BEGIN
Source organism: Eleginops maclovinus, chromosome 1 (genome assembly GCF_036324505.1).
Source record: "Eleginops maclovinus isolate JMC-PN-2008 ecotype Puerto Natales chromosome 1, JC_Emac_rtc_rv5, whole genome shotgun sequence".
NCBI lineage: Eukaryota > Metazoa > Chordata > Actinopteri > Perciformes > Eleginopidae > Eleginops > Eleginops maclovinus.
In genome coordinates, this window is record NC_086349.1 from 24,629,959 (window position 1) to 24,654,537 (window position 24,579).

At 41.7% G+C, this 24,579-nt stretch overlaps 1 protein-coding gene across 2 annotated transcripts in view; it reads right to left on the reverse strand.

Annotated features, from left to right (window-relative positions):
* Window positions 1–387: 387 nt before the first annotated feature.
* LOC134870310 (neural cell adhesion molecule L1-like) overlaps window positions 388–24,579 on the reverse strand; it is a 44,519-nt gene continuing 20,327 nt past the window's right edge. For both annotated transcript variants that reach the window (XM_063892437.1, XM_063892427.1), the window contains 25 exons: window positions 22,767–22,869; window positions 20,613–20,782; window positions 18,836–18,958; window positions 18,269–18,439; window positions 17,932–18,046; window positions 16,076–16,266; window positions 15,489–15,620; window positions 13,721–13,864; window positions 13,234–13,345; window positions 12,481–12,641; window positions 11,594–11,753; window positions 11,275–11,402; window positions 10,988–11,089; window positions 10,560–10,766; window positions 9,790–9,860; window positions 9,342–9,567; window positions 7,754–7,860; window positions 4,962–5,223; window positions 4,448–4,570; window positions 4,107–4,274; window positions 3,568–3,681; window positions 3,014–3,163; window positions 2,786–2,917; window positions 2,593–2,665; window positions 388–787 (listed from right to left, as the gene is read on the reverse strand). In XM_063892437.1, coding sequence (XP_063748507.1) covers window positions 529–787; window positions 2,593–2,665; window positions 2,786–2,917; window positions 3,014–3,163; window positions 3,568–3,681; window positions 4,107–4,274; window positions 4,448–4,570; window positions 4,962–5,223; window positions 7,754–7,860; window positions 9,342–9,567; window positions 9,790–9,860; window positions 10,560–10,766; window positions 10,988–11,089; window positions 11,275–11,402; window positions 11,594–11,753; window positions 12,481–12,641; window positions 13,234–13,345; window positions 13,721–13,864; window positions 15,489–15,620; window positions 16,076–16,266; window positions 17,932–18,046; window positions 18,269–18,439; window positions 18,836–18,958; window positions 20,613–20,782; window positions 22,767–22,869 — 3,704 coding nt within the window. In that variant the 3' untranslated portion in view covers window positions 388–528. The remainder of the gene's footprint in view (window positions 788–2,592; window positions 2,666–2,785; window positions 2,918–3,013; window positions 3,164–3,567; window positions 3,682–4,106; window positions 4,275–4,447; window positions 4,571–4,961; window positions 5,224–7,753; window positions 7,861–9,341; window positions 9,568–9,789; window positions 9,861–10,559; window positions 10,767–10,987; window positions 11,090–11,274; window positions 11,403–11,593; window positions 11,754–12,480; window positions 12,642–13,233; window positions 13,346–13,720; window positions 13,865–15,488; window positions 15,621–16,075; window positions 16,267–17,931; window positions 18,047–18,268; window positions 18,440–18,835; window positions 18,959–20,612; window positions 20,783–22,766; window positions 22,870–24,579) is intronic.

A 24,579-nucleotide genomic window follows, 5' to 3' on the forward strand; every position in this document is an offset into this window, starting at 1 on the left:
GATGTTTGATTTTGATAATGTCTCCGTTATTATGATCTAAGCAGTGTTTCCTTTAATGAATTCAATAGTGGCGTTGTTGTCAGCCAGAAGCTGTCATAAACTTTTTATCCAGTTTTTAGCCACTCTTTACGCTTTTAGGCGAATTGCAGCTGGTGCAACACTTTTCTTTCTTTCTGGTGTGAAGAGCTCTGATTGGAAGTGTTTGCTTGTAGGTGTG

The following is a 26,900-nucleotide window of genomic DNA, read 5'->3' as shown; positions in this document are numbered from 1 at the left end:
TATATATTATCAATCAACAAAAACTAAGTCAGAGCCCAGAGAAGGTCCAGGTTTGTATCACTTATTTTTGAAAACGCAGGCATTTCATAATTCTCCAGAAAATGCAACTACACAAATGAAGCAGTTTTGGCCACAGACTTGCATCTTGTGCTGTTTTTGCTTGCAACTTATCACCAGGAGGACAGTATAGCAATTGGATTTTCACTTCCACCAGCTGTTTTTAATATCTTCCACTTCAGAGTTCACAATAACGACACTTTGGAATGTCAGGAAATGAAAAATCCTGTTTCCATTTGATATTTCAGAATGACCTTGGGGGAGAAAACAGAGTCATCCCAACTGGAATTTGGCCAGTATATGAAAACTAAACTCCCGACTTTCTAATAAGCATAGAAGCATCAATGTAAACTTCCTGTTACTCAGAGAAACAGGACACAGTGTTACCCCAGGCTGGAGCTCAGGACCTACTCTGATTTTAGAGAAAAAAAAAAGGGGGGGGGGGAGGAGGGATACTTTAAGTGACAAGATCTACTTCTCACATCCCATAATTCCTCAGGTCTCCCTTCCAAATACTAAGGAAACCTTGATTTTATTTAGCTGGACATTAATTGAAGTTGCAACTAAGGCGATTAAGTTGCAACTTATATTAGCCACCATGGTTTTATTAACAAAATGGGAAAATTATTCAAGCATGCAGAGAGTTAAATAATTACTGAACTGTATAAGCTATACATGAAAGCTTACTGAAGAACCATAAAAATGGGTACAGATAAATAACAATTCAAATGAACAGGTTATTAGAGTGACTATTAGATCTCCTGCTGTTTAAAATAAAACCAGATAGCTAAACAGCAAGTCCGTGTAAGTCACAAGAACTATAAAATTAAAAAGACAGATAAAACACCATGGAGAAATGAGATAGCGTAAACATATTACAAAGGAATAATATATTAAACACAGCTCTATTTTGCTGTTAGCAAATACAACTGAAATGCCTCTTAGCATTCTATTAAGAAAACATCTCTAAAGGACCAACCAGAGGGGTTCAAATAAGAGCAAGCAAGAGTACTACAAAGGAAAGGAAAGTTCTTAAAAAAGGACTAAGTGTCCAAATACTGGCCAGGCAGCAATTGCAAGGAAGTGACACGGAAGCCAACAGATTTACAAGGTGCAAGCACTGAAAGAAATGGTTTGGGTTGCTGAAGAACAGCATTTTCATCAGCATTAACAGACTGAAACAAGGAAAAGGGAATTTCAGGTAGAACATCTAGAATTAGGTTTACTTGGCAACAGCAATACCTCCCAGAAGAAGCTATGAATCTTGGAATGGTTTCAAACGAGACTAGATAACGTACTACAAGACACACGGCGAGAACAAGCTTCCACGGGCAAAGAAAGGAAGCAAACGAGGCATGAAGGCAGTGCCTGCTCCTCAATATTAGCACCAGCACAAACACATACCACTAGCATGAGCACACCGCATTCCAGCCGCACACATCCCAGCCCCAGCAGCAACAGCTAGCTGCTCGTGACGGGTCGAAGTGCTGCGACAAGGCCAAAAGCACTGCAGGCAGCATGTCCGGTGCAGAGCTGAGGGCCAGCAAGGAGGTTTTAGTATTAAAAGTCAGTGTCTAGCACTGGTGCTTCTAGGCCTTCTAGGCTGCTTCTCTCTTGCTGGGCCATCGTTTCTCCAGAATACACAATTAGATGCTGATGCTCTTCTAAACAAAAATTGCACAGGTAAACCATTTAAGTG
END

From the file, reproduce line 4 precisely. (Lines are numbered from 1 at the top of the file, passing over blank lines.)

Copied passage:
In genome coordinates, this window is record NC_086349.1 from 24,629,959 (window position 1) to 24,654,537 (window position 24,579).